The survival of any creator, brand, or business depends on their ability to stand out in a sea of noise. Anything that doesn’t stand out will eventually become irrelevant, commoditized and ignored. There will always be a faster, better, or cheaper option for everything.
As Sally Hogshead has said, “different is better than better.”
Any of us could stand out by posting nude pictures, writing something guaranteed to offend thousands of people, or just going off the deep end. But attempting to stand out in this way will only be effective in the short term. It might lead to our 15 minutes of fame, but it’s not repeatable or sustainable.
A Bold and Compelling Point of View
If you reach an audience of thousands or millions, eventually you’ll reach people who will criticize your work and disagree with your point of view. There’s no way to avoid this. Attempting to do so would be a fool’s errand for a creator of any kind. As my friend Justine Musk says “if you have a bold and compelling point of view, you’re going to piss some people off.” Taking a few blows is the price you pay for being in the arena and not in the stands.
- Mark Manson’s book, The Subtle Art of Not Giving a Fuck has been on The New York Times best-seller list for 72 weeks. It’s sold millions of copies, and people have written some vicious 2-star reviews about it
- A few weeks ago, I wrote a polarizing piece titled; This is The Greatest Lie You’ve Ever Been Told. One of my readers called it “hateful, leftist propaganda” and unsubscribed from our newsletter.
As I told the students in our Fearless writer’s workshop, when you change something about your work in response to the negative opinion of some stranger on the internet, you water it down. When you change it in response to someone whose feedback matters (fans, editors, etc.), you level it up.
Demonstration of Mastery
The road to mastery requires patience. You will have to keep your focus on five or ten years down the road when you will reap the rewards of your efforts. — Robert Greene, Mastery
Confusing attention with accomplishment is easy. Getting attention is quick, easily accessible, and doesn’t require too much effort:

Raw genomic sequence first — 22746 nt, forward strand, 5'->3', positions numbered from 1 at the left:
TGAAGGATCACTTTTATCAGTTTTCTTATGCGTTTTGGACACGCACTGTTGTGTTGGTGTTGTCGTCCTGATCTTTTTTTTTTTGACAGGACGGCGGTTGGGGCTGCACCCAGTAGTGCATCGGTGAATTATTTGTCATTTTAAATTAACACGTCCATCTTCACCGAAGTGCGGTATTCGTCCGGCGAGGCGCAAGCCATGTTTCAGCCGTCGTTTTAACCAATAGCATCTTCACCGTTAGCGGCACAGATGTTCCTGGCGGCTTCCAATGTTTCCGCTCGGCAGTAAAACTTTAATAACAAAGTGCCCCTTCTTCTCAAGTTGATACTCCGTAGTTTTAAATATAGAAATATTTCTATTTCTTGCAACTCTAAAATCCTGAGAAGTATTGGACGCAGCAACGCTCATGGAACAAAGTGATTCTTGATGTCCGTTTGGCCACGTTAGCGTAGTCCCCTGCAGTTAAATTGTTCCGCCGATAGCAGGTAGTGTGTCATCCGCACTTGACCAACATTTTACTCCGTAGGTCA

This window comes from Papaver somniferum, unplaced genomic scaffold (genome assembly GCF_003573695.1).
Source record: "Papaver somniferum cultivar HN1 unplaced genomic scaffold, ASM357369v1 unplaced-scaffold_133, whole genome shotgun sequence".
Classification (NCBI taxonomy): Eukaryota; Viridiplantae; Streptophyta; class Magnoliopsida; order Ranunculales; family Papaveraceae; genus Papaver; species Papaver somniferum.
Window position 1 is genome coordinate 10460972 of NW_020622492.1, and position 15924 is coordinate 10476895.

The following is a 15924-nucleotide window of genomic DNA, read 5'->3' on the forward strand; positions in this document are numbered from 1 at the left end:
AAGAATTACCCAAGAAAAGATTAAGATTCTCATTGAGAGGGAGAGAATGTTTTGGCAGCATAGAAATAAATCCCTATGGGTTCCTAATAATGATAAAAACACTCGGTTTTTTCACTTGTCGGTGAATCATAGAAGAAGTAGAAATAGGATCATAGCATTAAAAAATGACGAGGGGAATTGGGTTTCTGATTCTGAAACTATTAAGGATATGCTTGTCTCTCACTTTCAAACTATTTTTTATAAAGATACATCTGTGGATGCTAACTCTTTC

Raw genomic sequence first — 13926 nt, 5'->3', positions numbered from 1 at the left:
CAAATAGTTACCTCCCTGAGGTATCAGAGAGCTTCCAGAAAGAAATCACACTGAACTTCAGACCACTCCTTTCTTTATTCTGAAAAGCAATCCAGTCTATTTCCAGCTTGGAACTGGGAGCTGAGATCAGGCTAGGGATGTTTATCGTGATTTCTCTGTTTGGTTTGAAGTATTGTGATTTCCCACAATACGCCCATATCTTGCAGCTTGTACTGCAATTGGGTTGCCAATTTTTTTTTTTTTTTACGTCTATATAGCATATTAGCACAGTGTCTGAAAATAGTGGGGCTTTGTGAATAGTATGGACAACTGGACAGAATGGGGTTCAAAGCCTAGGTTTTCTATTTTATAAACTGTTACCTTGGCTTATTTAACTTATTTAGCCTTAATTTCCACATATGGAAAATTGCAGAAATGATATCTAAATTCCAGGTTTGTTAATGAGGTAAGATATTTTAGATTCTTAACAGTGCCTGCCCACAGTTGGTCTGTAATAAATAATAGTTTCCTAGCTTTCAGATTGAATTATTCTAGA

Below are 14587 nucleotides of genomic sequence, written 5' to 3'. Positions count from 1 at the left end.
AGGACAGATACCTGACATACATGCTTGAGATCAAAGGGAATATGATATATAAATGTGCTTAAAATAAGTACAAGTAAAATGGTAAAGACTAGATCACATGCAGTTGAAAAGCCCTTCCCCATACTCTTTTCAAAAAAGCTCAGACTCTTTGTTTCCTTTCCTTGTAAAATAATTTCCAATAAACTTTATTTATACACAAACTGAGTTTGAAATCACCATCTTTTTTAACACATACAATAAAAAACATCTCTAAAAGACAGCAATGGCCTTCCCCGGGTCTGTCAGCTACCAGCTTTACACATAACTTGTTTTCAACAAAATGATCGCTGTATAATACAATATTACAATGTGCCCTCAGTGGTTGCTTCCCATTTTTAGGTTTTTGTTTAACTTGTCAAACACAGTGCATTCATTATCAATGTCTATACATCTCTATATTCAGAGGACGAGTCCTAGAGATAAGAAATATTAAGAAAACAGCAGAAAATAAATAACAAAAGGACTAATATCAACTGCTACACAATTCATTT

- Anyone can game the system and buy attention for their work. They can use ads to inflate vanity metrics
- Any podcaster can participate in review exchanges, artificially inflating their rankings, causing them to believe they are reaching an audience falsely
- It’s even possible to buy your way on to the New York Time’s best-seller list
Bait and switch tactics might be effective in the short run, but you can’t hide shitty art behind great marketing in the long run.
Mastery, on the other hand, is a commitment to playing the long game.
My friend Jordan Harbinger is a perfect example of someone who has demonstrated mastery. When he left the brand he was with and started the Jordan Harbinger Show, the audience followed. He climbed right back up to the top of the iTunes rankings. The audience followed because he had earned their attention. He had committed to mastery instead of metrics, honing his craft for a decade.
If you can make somebody feel something, you’re more likely to get them to do something.
A few years ago a mutual friend introduced Reema Zaman and me. She didn’t have much of an online presence, a blog, a platform, or any of the usual prerequisites for a book deal. After our first conversation, she sent me the manuscript of her memoir; I am Yours. I was in the middle of my own manuscript, but I couldn’t put it down, I immediately sent it to my agent, and said “You need to read this. It reads like something that was destined to be turned into a movie.” Her memoir is being published in January. When something has emotional resonance, it can transcend any perceived limitations.